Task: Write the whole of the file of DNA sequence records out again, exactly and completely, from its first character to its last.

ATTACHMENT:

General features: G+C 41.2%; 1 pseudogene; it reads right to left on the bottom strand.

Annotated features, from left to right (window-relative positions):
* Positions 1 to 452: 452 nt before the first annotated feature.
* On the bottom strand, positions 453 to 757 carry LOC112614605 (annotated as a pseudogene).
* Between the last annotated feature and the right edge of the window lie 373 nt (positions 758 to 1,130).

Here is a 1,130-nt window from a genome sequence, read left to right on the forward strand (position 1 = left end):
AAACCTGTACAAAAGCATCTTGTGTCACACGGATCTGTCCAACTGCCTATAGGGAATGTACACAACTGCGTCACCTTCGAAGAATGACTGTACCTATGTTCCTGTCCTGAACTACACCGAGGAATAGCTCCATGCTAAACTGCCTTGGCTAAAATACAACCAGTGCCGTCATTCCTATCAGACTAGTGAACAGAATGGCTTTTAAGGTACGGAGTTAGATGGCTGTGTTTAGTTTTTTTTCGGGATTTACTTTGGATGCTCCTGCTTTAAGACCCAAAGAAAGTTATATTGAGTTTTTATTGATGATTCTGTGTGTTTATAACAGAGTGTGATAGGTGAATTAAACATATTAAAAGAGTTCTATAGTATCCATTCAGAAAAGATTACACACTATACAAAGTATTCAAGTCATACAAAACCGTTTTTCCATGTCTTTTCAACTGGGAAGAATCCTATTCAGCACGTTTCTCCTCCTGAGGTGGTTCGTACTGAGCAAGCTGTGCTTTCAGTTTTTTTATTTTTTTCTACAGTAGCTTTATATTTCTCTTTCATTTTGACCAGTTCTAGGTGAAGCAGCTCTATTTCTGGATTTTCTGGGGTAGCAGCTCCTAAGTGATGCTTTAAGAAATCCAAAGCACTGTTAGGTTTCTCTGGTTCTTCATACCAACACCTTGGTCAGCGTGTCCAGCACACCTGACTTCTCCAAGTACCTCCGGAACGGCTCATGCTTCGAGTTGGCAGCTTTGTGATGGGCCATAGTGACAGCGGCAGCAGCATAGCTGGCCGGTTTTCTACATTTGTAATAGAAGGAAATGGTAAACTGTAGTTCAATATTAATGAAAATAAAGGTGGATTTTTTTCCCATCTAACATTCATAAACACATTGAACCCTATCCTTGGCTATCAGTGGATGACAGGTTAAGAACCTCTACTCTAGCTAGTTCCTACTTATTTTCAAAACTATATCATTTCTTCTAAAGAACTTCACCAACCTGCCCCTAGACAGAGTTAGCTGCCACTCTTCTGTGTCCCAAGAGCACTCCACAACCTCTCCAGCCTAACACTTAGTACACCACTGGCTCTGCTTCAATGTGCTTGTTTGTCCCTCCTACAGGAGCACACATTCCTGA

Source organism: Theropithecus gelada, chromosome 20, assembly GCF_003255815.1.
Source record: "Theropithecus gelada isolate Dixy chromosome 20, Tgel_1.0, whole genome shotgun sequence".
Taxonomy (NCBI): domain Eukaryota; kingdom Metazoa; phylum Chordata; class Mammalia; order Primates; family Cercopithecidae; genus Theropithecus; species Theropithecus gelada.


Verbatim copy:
General features: G+C 41.2%; 1 pseudogene; it reads right to left on the bottom strand.

Annotated features, from left to right (window-relative positions):
* Positions 1 to 452: 452 nt before the first annotated feature.
* On the bottom strand, positions 453 to 757 carry LOC112614605 (annotated as a pseudogene).
* Between the last annotated feature and the right edge of the window lie 373 nt (positions 758 to 1,130).

Here is a 1,130-nt window from a genome sequence, read left to right on the forward strand (position 1 = left end):
AAACCTGTACAAAAGCATCTTGTGTCACACGGATCTGTCCAACTGCCTATAGGGAATGTACACAACTGCGTCACCTTCGAAGAATGACTGTACCTATGTTCCTGTCCTGAACTACACCGAGGAATAGCTCCATGCTAAACTGCCTTGGCTAAAATACAACCAGTGCCGTCATTCCTATCAGACTAGTGAACAGAATGGCTTTTAAGGTACGGAGTTAGATGGCTGTGTTTAGTTTTTTTTCGGGATTTACTTTGGATGCTCCTGCTTTAAGACCCAAAGAAAGTTATATTGAGTTTTTATTGATGATTCTGTGTGTTTATAACAGAGTGTGATAGGTGAATTAAACATATTAAAAGAGTTCTATAGTATCCATTCAGAAAAGATTACACACTATACAAAGTATTCAAGTCATACAAAACCGTTTTTCCATGTCTTTTCAACTGGGAAGAATCCTATTCAGCACGTTTCTCCTCCTGAGGTGGTTCGTACTGAGCAAGCTGTGCTTTCAGTTTTTTTATTTTTTTCTACAGTAGCTTTATATTTCTCTTTCATTTTGACCAGTTCTAGGTGAAGCAGCTCTATTTCTGGATTTTCTGGGGTAGCAGCTCCTAAGTGATGCTTTAAGAAATCCAAAGCACTGTTAGGTTTCTCTGGTTCTTCATACCAACACCTTGGTCAGCGTGTCCAGCACACCTGACTTCTCCAAGTACCTCCGGAACGGCTCATGCTTCGAGTTGGCAGCTTTGTGATGGGCCATAGTGACAGCGGCAGCAGCATAGCTGGCCGGTTTTCTACATTTGTAATAGAAGGAAATGGTAAACTGTAGTTCAATATTAATGAAAATAAAGGTGGATTTTTTTCCCATCTAACATTCATAAACACATTGAACCCTATCCTTGGCTATCAGTGGATGACAGGTTAAGAACCTCTACTCTAGCTAGTTCCTACTTATTTTCAAAACTATATCATTTCTTCTAAAGAACTTCACCAACCTGCCCCTAGACAGAGTTAGCTGCCACTCTTCTGTGTCCCAAGAGCACTCCACAACCTCTCCAGCCTAACACTTAGTACACCACTGGCTCTGCTTCAATGTGCTTGTTTGTCCCTCCTACAGGAGCACACATTCCTGA

Source organism: Theropithecus gelada, chromosome 20, assembly GCF_003255815.1.
Source record: "Theropithecus gelada isolate Dixy chromosome 20, Tgel_1.0, whole genome shotgun sequence".
Taxonomy (NCBI): domain Eukaryota; kingdom Metazoa; phylum Chordata; class Mammalia; order Primates; family Cercopithecidae; genus Theropithecus; species Theropithecus gelada.